The research from the Monash Q project shows that there are several underlining conditions that act as either enablers or disablers to educators’ research engagement. Participants took a deep dive into collaboration as an enabler to research use. The Connection network model is built on high-trust collaboration across and within schools, so this was a concept not unfamiliar to participants. Dr. Gleeson shared how high density use of research relies on trust – giving teachers an equal voice in implementing research and creating opportunities both within and across schools for professional discussions that draw on research.
Research-evidence approach in practice
In the following workshops drawing on the Monash Q Project Resource Suite, leaders grounded everything they heard in their context. In mixed school groups they discussed how to have better discussions around research in schools, what structures can be put in place, how external professional learning providers can be used effectively and what room was there for growth in their schools.
One Connection Principal shared her experience as a school who are at the beginning of their work using research evidence to inform practice. The other leaders recognised the collaborative approach that had been used. By using Google Classrooms to set up working groups, school teachers felt more confident to share their opinions on a particular research piece than they would have done in the face-to-face. They noted that the executive team were all clear on the ‘why’ to use research evidence and this was shared with all staff. Leaders placed themselves alongside teachers as learners showing their commitment to the common goal.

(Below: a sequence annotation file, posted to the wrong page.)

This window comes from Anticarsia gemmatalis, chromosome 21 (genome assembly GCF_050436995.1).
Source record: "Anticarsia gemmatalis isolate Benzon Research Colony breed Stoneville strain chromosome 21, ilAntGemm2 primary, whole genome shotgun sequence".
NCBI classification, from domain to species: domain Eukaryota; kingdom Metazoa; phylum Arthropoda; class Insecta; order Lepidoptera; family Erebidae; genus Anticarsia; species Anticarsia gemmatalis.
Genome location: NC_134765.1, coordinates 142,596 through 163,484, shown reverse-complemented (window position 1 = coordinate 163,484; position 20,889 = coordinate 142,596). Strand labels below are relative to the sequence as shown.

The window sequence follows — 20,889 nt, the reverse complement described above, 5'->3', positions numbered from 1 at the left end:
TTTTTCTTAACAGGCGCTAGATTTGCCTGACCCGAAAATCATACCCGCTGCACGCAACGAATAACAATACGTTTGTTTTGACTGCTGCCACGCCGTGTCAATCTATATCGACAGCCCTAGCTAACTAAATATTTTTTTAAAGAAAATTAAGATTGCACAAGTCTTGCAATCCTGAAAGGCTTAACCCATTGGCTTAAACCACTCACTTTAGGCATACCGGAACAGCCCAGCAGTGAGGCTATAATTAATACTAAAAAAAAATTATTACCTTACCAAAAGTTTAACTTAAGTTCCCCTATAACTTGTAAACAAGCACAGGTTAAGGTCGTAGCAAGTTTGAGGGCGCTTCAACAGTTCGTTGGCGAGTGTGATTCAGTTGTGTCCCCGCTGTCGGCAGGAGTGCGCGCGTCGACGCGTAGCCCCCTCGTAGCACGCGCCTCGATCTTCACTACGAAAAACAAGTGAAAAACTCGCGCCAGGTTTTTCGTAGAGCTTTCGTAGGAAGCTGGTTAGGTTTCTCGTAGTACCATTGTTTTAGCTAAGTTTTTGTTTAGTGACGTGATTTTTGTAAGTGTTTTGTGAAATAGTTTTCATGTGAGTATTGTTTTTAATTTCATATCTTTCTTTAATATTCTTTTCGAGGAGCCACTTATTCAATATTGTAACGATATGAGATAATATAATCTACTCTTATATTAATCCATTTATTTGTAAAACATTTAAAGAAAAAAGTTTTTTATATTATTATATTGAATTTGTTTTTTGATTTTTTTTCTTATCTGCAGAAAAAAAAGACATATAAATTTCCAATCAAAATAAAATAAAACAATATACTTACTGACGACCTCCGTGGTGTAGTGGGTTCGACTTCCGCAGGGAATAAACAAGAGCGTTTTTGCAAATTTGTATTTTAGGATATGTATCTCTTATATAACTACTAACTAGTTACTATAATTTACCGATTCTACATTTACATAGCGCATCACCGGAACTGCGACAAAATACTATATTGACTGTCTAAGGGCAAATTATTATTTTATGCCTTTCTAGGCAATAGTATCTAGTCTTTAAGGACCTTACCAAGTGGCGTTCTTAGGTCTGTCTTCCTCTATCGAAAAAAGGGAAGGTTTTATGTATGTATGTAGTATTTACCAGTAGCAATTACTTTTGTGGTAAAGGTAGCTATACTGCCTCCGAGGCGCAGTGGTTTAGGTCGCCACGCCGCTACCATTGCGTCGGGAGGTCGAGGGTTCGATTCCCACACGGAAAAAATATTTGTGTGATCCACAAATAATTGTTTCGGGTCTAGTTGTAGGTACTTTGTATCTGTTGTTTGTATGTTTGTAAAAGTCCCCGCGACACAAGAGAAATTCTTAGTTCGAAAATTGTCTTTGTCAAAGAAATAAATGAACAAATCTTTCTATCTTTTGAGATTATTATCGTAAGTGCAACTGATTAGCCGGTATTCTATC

This was reinforced by our next speaker Danielle Toon, who spoke about Evidence for Learning’s Getting Evidence Moving in Schools (GEMS) work. She challenged leaders to think about the difference between surface and deep level engagement with research evidence at different stages of an implementation cycle. From selecting to understanding, from mobilising to evaluating the impact of evidence, schools reflected on whether staff were engaging deeply with these elements, and what deeper engagement might look like in their school.
Excitingly, at the end of Day 1, Connection leaders were able to build out a shared set of success criteria for using research evidence effectively to inform practice.
About the author:
Erin Corbyn is an Associate Director, Education in The Connection team at Social Ventures Australia. The Connection is a network of school leaders, delivering exceptional results within communities experiencing disadvantage. Erin brings extensive on-the-ground experience to the role as a primary teacher and school leader. The majority of her teaching career was in schools where students experience significant social disadvantage and she specialises in strengthening the teaching of fundamental skills.